10. Oh they have three modes, sitting, standing and room-scale, but even so the games aren't designed for keyboards. And the games that are designed for keyboards don't always port well to VR. There are ways to pass through your screen to the HMD but the resolution is reduced and like with an IRL screen there's boundaries. I'm 300lb on a good day so I hope too that there will be more sedentary VR games in the future but right now I wouldn't want to be in VR for more than 90 minutes at a time anyway, the HMD can start to strain my neck so I need to decompress a bit, and I know it gets hot even sitting down and floating through google earth VR so I need a drink at least that often. There's no way that you'll be in VR for 5-6 hours at a time that's an unrealistic expectation with the current technology, it might be how you're used to enjoying some titles but not VR. That said I expect the more chilled out games to come from console not PC, there the motion controllers are entirely optional so the game makers will plan to make games that work with a HMD and only a normal controller and the developers might make those cames from the couch controller paradigm they're used to. PSVR therefore might actually be a better way to look for the more sit down VR games. I am a PC gamer, the only console I ever owned was a second hand Wii that I got mainly to try hacking the Wiimotes. I have played minecraft and factorio for thousands of hours each and I like the more Puzzly FPS games like Portal and Antichamber, but I've played fallout and fable, Civ and so on too. I waited a long while from first trying the Oculus dev kit in 2014 to believing VR was ready for me to play with. I completely understand the desire to want to play all your favourite games in VR for the immersion aspect alone, the two games I can directly compare between PC and VR are minecraft and Portal 2. Both are better in VR but I wouldn't play them in VR if I couldn't interact with the world using the controllers, if I'm using a k+m setup then I'd rather just use a screen because I've already been taken out of the world. I thought something very similar to the way you're thinking about VR when thinking about buying a projector a few years ago, and don't get me wrong I loved having my projector for films but I stopped use if for gaming at all after the novelty ran out, it's more immersive in many respects but It was a pain to get set up and again it rans hot, but the biggest barrier to play was that my computer chair was always closer and more comfy than my couch. You might think a mouse and keyboard offers you all the freedoms you could want but in VR it doesn't, a mouse has 3 dimensions of freedom, forward/backward, left/right and the scroll wheel, and the keyboard only has 2, W/S and A/D yes using all of them together you can have full freedom to move and manipulate your character or an object and with buttons you can switch what you're controlling and how, console controllers manage the same even without the scroll wheel. But VR offers you instantly 18 different dimensions of freedom for you to see and manipulate the world, your head and each hand can move left/right, forward/backward, up/down, and each can twist/turn on each of those axis independently. So while you may be down on buttons to press cause you're down to 2 types of click per hand and a track pad you end up in more control of your character and environment. So long as there's reasonable mapping for inventory access you won't long for keyboard controls for long either. For the vast majority of PC games you'll play with only 4-10 buttons, 123 for quick access to specific things, q to drop something e for inventory, space to jump, shift to sneak, then left and right click for different actions depending on your held item, all of these can be mapped to controllers. That said I rather hope that we can move to other ways to access inventory items than menus though, Half Life Alyx puts Ammo in her backpack by putting a controller over either shoulder, i'd almost be happy with that as an access and retrieval point for items and if I could say the name of an item I want (since I can't feel around in my bag) to bring that item to hand would be fantastic. You don't need, and I wouldn't recommend going really excessive with walking or running rigs you really don't need that at all, it might be cool technology for VR Parlours but it's not necessary for any VR game. The hand-waving and body moving stuffs that make a huge difference for immersion aren't the big shouty things, I mean the simple things like being able to pick up a piece of VR debris from a table and study and manipulate it as though it's real, no matter what you do or how clever you map the controls you can't emulate that feeling of "this item is actually in my hand" with k+m, and it's not a big wave your arms about movement it's a simple natural gesture. A great look at what I mean by this is the game Rick and Morty: Virtual Rickality you can wave your hands about in the air like a mad person but the controls are such that you don't need to walk around much if at all, you could probably play the game from a spinning chair with your elbows glued to the armrests, yet there's a million small things you can do that would be flattened by a k+m setup.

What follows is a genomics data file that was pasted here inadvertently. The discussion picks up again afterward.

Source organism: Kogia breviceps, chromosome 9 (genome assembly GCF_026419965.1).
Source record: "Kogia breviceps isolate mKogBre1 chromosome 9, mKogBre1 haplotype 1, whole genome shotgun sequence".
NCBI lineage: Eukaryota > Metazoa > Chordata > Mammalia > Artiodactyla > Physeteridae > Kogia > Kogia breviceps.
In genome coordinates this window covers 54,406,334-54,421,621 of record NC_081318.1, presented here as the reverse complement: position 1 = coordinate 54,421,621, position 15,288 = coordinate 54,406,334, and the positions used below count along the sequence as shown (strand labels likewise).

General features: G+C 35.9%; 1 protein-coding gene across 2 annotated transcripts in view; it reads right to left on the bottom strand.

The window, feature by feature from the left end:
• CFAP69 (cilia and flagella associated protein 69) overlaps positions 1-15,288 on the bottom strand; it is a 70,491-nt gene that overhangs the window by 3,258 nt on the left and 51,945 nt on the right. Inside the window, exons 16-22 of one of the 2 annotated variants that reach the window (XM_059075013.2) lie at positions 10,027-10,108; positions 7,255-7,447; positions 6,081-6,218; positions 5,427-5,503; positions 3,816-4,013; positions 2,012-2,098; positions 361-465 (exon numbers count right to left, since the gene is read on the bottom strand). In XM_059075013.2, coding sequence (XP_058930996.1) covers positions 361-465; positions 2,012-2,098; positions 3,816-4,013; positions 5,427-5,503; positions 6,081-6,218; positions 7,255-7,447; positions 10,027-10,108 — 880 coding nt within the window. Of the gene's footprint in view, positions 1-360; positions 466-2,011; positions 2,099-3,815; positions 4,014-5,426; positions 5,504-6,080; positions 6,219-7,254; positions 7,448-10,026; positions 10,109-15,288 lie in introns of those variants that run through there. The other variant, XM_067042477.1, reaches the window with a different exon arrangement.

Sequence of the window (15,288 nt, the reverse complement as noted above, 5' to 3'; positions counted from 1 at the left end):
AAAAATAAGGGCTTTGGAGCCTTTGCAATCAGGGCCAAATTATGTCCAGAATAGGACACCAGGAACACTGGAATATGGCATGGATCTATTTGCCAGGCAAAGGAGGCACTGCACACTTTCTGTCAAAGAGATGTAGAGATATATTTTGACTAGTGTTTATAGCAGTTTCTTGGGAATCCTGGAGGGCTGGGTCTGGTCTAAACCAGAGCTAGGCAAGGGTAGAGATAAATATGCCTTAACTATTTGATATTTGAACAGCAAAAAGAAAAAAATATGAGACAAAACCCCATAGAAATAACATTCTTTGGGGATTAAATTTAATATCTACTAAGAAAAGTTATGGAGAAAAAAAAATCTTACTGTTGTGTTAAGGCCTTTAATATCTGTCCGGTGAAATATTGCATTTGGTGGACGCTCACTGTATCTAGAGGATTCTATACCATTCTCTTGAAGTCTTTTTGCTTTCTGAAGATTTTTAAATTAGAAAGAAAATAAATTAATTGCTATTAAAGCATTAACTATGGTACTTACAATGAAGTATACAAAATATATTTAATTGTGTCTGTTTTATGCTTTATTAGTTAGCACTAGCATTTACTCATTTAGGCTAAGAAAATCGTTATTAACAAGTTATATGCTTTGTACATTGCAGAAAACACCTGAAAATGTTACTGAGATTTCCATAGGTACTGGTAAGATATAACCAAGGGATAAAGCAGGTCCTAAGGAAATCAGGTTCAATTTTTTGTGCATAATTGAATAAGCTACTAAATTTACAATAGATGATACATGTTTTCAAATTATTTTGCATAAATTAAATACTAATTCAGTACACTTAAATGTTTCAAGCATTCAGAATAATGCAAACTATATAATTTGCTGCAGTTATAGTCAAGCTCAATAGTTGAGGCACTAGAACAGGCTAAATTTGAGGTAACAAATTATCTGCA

11. I'm sorry to tell you You still need some tracking even for a face mounted monitor, unless you're very very lucky you'll experience motion sickness while moving your head and not seeing movement in a HMD To a certain degree you'd probably want the headset to control where you look, and maybe the mouse to do fine control for shooting, while using yet more controls for turning which way your player is facing (so you can strafe and turn with one hand). But really even if the headset could offer what you're asking for the games aren't set up for those inputs. I don't think there are many if any titles that support VR and m+k that support both simultaneously. You'll also probably be disappointed by the step-down in resolution in some respects if you're treating VR like a monitor replacement, VR really isn't there yet for a number of reasons. Your best bet would probably be the basic cosmos though -> no lighthouses and facing your desk there'll be plenty of things to track, but I really fear that you won't really be buying the experience you're after, and maybe having controllers and options to move around would bring you "to the dark side" since one of the most immersive aspects of VR is interacting with things using the hand-waving and body moving stuffs.
  12. Yeah I don't do that, my VR machine is an always on thing but if you touch your finger to the base stations you can feel the motors whirring on the insides and since that's the big thing that will wear out over time I expected them to turn off once I enabled power management (even if it takes 30 extra seconds to turn on I wouldn't mind that) I may have to think about hard powering down the base stations
  13. For some reason I can't get this to show/work I have the BT enabled but no sleep setting .
  14. methanol/Ethanol will be fine, isopropranol can dissolve some plastics. Something you could do to help protect participants -> there are removable pads on the inside of the HMD, these quickly get sweaty and would be unsanitary, you could change these out with every participant and use one (or several) person's session to bath and dry the pads a previous user used. For the harder parts of the HMD soap and water would be just as effective, so something like babywipes will be fine for the hardware. You need to be aware that no-matter what you do that these precautions will not be 100% guarantee to prevent cross contamination and to stop the spread of diseases that can be transmitted by contact. And that if you're specifically doing this because of one disease that's currently on everyone's mind then you should make sure your users are aware this is only a precaution and not a guarantee and they should make the decision for themselves whether to take the risk anyway. If I were to take my VR to share I'd be doing all this as much as I can anyway regardless of the extra diseases currently in the population I've had Conjunctivitis once and I wouldn't want to get it again or be responsible for spreading it. See https://www.healthline.com/health/infected-eye
  15. I bet you could play Pixelmon in VR -> Minecraft + Pokemon + Vivecraft don't know if there are any recreations of the maps but it might be worth a look